One of the nicest things about aclEZ‘s grouping grid interface is that is that it allows you sort and filter live information on all the Lotus Notes database ACLs on a server (even for databases that aren’t included in the catalog.nsf file). Here’s a simple-yet-practical application of this feature:
Using aclEZ’s Grouping Grid to Spot Inappropriate Access Settings
To start you need to load all your ACL entries in aclEZ’s grid:
Then you drag the ‘Access’ column header to the ‘grouping area’ –this will re-group the grid by levels of access
(i.e. No Access; Depositor; Reader; Author; Editor; or Manager)
Next, drag the Name’ column header to the grouping area as well…
Now you can expand or collapse the groupings with the [+] and [-] buttons to quickly see precisely who has what access.
In the example below, you can see that the default access was set to manager for a number of databases on the server–a potential security hole that’s certainly worth looking into further!
Access denied! Plug those Domino security holes in a few clicks
If you want to fix any questionable ACL settings, here’s a quick way to do it:
1) Select the names in question
2) Update the settings in attributes panel
3) The entries that you’ve changed will be marked with an icon in the Status column of the grid.
The changes won’t go live until you…
4) …click Ctrl+S (or File>Apply Changes) to apply the changes to the server.
That’s all there is to it.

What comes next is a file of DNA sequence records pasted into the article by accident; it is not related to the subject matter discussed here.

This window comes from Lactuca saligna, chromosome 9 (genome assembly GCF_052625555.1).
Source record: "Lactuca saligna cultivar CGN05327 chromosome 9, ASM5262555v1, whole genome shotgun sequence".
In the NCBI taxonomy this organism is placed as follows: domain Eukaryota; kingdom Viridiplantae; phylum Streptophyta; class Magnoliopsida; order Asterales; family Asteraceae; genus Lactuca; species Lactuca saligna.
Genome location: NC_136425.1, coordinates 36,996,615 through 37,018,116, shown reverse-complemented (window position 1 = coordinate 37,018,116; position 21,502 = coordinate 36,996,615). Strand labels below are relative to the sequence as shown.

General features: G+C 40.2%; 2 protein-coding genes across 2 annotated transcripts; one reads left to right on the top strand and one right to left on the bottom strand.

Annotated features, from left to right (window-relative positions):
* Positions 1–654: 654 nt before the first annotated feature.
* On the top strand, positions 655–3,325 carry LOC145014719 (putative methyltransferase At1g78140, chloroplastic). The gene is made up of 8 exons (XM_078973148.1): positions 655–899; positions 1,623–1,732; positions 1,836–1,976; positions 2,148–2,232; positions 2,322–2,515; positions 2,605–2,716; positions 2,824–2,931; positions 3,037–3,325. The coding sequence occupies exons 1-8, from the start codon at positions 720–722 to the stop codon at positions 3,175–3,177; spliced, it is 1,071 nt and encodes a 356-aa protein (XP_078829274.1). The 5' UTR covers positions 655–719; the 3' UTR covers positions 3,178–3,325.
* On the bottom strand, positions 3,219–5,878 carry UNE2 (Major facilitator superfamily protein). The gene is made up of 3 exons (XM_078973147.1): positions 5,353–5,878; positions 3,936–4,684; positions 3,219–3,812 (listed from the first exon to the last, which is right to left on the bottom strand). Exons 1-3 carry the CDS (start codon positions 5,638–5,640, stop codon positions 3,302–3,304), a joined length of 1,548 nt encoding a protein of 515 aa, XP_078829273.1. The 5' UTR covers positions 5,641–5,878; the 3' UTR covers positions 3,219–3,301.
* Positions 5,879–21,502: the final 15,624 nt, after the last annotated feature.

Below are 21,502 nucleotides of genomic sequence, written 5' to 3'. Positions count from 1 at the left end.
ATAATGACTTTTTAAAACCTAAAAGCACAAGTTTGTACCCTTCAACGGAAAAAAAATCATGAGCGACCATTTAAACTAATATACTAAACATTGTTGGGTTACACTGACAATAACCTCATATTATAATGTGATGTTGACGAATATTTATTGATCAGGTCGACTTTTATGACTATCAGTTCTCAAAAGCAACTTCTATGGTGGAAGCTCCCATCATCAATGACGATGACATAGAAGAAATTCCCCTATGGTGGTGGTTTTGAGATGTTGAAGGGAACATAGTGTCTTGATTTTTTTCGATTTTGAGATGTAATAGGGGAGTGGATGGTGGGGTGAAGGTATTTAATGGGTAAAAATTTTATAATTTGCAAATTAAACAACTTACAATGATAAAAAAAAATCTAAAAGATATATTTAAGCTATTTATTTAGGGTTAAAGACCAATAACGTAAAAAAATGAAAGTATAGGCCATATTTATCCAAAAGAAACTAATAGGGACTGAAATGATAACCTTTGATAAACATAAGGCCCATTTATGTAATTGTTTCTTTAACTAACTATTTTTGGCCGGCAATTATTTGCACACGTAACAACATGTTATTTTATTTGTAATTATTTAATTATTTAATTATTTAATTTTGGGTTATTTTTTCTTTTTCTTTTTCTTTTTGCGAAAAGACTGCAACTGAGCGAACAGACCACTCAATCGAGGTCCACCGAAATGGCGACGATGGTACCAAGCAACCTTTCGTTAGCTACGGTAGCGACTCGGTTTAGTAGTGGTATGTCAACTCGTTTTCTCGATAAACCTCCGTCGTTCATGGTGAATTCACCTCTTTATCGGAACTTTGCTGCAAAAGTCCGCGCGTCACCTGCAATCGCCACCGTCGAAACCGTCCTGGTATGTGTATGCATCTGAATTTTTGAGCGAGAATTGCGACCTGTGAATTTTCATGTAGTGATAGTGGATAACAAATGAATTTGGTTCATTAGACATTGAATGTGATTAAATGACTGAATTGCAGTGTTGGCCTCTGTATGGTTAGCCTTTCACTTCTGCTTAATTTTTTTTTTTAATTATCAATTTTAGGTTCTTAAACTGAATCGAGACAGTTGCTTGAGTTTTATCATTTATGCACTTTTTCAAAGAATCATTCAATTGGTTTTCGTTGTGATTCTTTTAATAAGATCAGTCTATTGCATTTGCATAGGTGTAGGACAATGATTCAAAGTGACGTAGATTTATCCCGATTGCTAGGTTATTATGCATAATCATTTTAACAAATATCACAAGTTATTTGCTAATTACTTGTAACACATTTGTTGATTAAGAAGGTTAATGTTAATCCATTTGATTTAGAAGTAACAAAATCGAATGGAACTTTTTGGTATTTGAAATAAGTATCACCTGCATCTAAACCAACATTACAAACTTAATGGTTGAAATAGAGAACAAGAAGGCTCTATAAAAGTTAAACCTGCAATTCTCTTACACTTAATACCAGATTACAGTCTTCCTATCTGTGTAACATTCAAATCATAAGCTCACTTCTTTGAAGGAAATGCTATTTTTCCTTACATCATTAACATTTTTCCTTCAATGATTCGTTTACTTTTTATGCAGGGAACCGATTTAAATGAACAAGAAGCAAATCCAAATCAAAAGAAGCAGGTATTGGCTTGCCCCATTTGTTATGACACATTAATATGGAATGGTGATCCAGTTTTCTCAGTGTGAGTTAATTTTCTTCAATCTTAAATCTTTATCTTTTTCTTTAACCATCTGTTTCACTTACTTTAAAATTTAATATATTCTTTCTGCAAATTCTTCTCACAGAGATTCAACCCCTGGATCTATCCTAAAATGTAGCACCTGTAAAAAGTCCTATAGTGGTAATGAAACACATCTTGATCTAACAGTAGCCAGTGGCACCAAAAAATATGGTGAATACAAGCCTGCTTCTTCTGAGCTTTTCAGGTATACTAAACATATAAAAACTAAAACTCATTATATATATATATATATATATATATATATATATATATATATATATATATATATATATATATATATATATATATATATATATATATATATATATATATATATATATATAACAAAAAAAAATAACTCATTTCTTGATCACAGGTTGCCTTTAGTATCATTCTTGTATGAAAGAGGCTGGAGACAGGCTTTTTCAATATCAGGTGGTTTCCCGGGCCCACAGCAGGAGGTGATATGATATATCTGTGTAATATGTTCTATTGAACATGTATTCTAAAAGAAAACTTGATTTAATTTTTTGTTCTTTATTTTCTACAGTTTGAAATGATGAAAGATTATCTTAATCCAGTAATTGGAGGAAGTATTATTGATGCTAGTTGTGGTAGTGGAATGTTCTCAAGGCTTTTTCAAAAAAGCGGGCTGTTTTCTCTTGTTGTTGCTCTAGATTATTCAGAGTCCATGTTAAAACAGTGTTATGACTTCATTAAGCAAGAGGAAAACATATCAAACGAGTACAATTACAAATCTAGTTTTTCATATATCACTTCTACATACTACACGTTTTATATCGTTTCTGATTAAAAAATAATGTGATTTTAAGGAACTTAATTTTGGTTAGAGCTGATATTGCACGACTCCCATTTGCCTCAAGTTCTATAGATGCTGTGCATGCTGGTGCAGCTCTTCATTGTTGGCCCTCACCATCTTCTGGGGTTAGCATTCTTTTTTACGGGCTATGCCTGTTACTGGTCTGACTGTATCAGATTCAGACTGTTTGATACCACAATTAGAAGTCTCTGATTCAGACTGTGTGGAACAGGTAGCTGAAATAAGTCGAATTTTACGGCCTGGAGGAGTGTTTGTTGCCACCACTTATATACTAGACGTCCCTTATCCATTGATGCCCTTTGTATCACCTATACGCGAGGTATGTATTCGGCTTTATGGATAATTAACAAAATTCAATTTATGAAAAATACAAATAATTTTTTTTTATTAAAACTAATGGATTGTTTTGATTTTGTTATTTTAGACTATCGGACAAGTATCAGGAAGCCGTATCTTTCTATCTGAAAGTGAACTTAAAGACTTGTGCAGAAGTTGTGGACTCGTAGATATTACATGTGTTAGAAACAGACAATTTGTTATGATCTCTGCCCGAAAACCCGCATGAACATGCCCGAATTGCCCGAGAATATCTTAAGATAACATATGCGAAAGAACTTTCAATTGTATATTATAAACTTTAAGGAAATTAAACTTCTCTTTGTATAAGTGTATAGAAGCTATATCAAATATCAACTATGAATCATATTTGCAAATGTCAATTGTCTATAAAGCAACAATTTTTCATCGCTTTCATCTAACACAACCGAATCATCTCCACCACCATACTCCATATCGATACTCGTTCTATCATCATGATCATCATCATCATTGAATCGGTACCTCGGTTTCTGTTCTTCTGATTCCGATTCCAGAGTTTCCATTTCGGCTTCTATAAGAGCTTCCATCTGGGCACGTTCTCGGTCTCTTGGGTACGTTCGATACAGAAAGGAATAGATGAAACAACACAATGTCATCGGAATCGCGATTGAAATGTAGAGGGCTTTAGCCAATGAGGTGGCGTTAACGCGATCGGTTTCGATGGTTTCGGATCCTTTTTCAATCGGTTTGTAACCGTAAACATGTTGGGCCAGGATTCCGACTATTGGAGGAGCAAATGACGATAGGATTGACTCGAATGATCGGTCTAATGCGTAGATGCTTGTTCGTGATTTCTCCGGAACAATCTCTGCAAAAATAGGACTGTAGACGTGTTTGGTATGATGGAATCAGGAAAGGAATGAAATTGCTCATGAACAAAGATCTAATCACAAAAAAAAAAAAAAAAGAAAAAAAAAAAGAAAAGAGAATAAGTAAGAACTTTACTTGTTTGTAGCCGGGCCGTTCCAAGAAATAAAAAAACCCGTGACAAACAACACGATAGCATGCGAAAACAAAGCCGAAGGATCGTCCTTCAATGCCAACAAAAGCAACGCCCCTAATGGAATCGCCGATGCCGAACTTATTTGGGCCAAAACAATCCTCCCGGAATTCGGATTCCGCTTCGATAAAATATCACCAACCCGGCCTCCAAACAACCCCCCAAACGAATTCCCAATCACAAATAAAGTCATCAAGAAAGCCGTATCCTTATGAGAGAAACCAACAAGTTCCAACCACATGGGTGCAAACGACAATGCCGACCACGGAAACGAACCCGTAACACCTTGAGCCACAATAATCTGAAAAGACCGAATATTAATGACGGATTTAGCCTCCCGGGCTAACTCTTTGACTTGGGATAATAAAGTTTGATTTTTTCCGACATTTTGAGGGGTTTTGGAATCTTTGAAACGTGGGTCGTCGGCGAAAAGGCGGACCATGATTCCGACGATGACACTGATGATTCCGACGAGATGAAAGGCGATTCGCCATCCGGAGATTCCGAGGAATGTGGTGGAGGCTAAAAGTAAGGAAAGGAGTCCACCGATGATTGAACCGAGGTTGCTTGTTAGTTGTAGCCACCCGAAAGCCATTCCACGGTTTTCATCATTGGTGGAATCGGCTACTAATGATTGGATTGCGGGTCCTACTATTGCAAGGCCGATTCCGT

Tip: aclEZ supports Full Access Administration. If you are listed as a full access administrator, it’s often helpful to enable this feature by clicking Options>Full Access Administration when following the steps listed in this post.
So… How can I do this *without* aclEZ?
Finding and fixing ACL security holes with only the Lotus Notes client and the Domino Administrator can often take a great deal of time and effort.
You could start by looking at the catalog.nsf, but the catalog will fall short in a number of ways. For instance, it won’t supply you with live data; it won’t allow you to group or organize the ACL entry settings in any meaningful way; it’s won’t allow you to directly edit entries; and perhaps most importantly, it won’t contain every database on your server.
This means that without aclEZ, you’d likely have to spend a lot of time going though the ACLs one-by-one in the Domino Administrator client. And yes, that means dealing with the modal Access Control dialog. And in the event you want to modify entries for several ACLs at once, the Manage Multiple ACLs dialog gives you no indication of the current status of your selection and forces you to ‘go blind.’